4) Braque Francais. With more than 300 exhibitors, I don’t even know what I may or may not find on the Pheasant Fest show floor. The current Gun Dog magazine’s feature story on the Braque Francais has piqued my interest, so my eyes will be scanning the Bird Dog Parade and kennel booths in search of this rare breed. As a current German shorthair owner, these pups strike a stunning resemblance to my GSPs. #Intrigued!
5) Ruffed Grouse Society. When your mission is conservation, no group can succeed alone. In that spirit, I am excited to visit the RGS booth (#1140 & 1142) and renew my membership with this fine conservation partner. For you elk hunters, also be sure to check out the Rocky Mountain Elk Foundation’s booth #1719 as well.
6) Friends. Without a doubt, the best part of Pheasant Fest is seeing the good people that share in the cause of conservation. From Wild Wings to Hecla’s Dakota Hunting Farms; Focus Outdoors Television to Scott Linden; High Fly’n Kennels to Berg Brothers Setters, Pine Shadows, Casey from Aberdeen and the list goes on; I am fortunate enough to call these folks my friends in conservation. See you all soon!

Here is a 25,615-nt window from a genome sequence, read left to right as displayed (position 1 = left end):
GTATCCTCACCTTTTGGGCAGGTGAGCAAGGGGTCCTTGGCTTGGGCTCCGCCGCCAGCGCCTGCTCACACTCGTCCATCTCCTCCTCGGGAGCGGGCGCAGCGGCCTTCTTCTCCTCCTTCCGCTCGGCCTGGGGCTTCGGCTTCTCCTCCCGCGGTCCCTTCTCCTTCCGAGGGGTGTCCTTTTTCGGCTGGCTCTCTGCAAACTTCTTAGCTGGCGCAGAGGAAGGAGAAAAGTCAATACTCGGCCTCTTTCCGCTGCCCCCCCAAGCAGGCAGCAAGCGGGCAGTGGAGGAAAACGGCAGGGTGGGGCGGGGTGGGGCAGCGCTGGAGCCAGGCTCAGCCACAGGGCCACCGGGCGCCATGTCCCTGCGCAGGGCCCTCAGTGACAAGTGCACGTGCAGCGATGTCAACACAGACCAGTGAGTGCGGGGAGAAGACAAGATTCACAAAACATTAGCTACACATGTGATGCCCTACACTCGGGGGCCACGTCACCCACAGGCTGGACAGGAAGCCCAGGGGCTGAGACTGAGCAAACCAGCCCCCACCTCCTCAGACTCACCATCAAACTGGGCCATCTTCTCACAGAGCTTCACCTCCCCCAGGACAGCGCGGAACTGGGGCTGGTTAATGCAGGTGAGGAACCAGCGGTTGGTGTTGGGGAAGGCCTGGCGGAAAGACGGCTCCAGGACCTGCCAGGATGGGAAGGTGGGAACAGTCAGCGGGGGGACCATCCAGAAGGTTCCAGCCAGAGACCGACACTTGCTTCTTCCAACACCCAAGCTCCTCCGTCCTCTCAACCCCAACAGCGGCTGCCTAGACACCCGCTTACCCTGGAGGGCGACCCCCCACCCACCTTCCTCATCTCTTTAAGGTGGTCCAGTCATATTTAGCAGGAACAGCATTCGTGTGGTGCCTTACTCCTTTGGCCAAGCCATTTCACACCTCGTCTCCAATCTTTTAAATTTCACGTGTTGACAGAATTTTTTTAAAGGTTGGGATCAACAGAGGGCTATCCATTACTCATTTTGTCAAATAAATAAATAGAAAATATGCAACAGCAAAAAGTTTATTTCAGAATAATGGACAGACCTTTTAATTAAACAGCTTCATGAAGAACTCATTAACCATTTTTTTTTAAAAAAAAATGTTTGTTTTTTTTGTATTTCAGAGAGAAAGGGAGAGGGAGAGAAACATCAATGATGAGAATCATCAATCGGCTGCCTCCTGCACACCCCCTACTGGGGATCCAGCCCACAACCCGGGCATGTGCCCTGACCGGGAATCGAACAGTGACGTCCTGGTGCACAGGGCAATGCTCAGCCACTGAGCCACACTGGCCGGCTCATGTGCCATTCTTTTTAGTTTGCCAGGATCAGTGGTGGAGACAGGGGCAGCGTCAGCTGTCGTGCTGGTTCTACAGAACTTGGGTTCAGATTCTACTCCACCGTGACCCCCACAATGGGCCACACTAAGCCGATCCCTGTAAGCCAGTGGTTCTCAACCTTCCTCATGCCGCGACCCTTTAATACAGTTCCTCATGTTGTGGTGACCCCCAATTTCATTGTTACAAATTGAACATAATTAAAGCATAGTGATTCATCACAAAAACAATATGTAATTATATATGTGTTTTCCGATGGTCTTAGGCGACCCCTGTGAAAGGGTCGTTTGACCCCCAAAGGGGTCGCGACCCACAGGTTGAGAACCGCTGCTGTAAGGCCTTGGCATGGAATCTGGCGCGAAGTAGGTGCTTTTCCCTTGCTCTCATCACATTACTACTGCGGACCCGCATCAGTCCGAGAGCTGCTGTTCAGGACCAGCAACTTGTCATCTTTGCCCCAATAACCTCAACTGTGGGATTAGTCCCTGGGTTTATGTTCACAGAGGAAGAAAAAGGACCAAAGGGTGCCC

Now it’s your turn. What’s on your To Do list at this year’s Pheasant Fest & Quail Classic?
The Pointer is written by Bob St.Pierre, Pheasants Forever & Quail Forever’s Vice President of Marketing. Follow Bob on Twitter @BobStPierre and listen to Bob and Billy Hildebrand every Saturday morning on FAN Outdoors radio on KFAN FM100.3.
Wednesday, November 28th, 2012
There comes a time in your life when you’re so moved by someone’s generosity it leaves you feeling guilty. You feel ashamed for not being able to come up with the right words to properly show the gratitude deserved. But then again, sometimes the space found between the words “thank you” represent much more than the words themselves.
This autumn the father of one of my best friends passed away unexpectedly. He had just finished chemotherapy and had been cleared to go celebrate the occasion with his son out west for a bird hunt. With a heavy heart, it’s still hard to believe his boots never touched the plateau prairie as the plane he was piloting westward from Minnesota to Wyoming tragically crashed.